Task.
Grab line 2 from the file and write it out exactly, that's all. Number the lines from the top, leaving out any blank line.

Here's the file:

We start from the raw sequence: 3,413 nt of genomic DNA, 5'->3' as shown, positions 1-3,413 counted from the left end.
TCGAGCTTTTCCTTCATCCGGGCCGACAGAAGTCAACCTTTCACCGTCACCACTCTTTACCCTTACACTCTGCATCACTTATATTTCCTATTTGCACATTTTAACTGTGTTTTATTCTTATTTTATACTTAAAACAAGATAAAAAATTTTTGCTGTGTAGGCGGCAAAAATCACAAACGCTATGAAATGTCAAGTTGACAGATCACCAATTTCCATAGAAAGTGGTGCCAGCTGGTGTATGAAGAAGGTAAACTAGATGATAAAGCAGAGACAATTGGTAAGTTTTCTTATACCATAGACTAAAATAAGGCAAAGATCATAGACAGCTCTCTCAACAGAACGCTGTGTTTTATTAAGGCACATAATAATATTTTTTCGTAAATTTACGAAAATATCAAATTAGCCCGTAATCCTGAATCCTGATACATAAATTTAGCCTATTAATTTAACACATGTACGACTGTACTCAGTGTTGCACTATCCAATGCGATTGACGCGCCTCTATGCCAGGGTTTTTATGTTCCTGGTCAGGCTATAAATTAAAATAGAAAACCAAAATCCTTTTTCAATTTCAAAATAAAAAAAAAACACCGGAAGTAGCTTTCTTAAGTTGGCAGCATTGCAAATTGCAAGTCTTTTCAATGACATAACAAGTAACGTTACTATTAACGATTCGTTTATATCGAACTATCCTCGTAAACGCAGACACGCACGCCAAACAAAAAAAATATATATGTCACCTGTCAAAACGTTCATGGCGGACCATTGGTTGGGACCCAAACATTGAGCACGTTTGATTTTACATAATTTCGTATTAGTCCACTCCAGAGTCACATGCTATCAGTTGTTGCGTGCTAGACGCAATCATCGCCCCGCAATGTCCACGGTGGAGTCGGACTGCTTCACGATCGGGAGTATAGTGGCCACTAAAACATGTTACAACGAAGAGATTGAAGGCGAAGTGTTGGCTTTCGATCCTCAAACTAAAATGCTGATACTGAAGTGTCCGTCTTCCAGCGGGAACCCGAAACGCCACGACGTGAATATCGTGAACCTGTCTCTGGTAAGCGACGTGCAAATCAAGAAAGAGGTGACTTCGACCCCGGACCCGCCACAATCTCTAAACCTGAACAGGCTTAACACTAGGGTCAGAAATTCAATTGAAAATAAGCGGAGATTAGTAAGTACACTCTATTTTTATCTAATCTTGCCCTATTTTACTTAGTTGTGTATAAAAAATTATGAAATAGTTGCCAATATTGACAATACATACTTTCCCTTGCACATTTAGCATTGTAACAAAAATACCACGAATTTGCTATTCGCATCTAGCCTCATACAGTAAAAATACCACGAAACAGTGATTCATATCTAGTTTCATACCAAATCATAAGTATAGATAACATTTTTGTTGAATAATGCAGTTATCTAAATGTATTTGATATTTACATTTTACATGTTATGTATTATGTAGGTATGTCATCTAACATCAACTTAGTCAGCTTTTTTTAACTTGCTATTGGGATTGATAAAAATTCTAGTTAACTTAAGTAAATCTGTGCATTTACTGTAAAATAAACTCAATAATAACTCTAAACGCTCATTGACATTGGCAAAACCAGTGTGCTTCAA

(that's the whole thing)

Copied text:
TCGAGCTTTTCCTTCATCCGGGCCGACAGAAGTCAACCTTTCACCGTCACCACTCTTTACCCTTACACTCTGCATCACTTATATTTCCTATTTGCACATTTTAACTGTGTTTTATTCTTATTTTATACTTAAAACAAGATAAAAAATTTTTGCTGTGTAGGCGGCAAAAATCACAAACGCTATGAAATGTCAAGTTGACAGATCACCAATTTCCATAGAAAGTGGTGCCAGCTGGTGTATGAAGAAGGTAAACTAGATGATAAAGCAGAGACAATTGGTAAGTTTTCTTATACCATAGACTAAAATAAGGCAAAGATCATAGACAGCTCTCTCAACAGAACGCTGTGTTTTATTAAGGCACATAATAATATTTTTTCGTAAATTTACGAAAATATCAAATTAGCCCGTAATCCTGAATCCTGATACATAAATTTAGCCTATTAATTTAACACATGTACGACTGTACTCAGTGTTGCACTATCCAATGCGATTGACGCGCCTCTATGCCAGGGTTTTTATGTTCCTGGTCAGGCTATAAATTAAAATAGAAAACCAAAATCCTTTTTCAATTTCAAAATAAAAAAAAAACACCGGAAGTAGCTTTCTTAAGTTGGCAGCATTGCAAATTGCAAGTCTTTTCAATGACATAACAAGTAACGTTACTATTAACGATTCGTTTATATCGAACTATCCTCGTAAACGCAGACACGCACGCCAAACAAAAAAAATATATATGTCACCTGTCAAAACGTTCATGGCGGACCATTGGTTGGGACCCAAACATTGAGCACGTTTGATTTTACATAATTTCGTATTAGTCCACTCCAGAGTCACATGCTATCAGTTGTTGCGTGCTAGACGCAATCATCGCCCCGCAATGTCCACGGTGGAGTCGGACTGCTTCACGATCGGGAGTATAGTGGCCACTAAAACATGTTACAACGAAGAGATTGAAGGCGAAGTGTTGGCTTTCGATCCTCAAACTAAAATGCTGATACTGAAGTGTCCGTCTTCCAGCGGGAACCCGAAACGCCACGACGTGAATATCGTGAACCTGTCTCTGGTAAGCGACGTGCAAATCAAGAAAGAGGTGACTTCGACCCCGGACCCGCCACAATCTCTAAACCTGAACAGGCTTAACACTAGGGTCAGAAATTCAATTGAAAATAAGCGGAGATTAGTAAGTACACTCTATTTTTATCTAATCTTGCCCTATTTTACTTAGTTGTGTATAAAAAATTATGAAATAGTTGCCAATATTGACAATACATACTTTCCCTTGCACATTTAGCATTGTAACAAAAATACCACGAATTTGCTATTCGCATCTAGCCTCATACAGTAAAAATACCACGAAACAGTGATTCATATCTAGTTTCATACCAAATCATAAGTATAGATAACATTTTTGTTGAATAATGCAGTTATCTAAATGTATTTGATATTTACATTTTACATGTTATGTATTATGTAGGTATGTCATCTAACATCAACTTAGTCAGCTTTTTTTAACTTGCTATTGGGATTGATAAAAATTCTAGTTAACTTAAGTAAATCTGTGCATTTACTGTAAAATAAACTCAATAATAACTCTAAACGCTCATTGACATTGGCAAAACCAGTGTGCTTCAA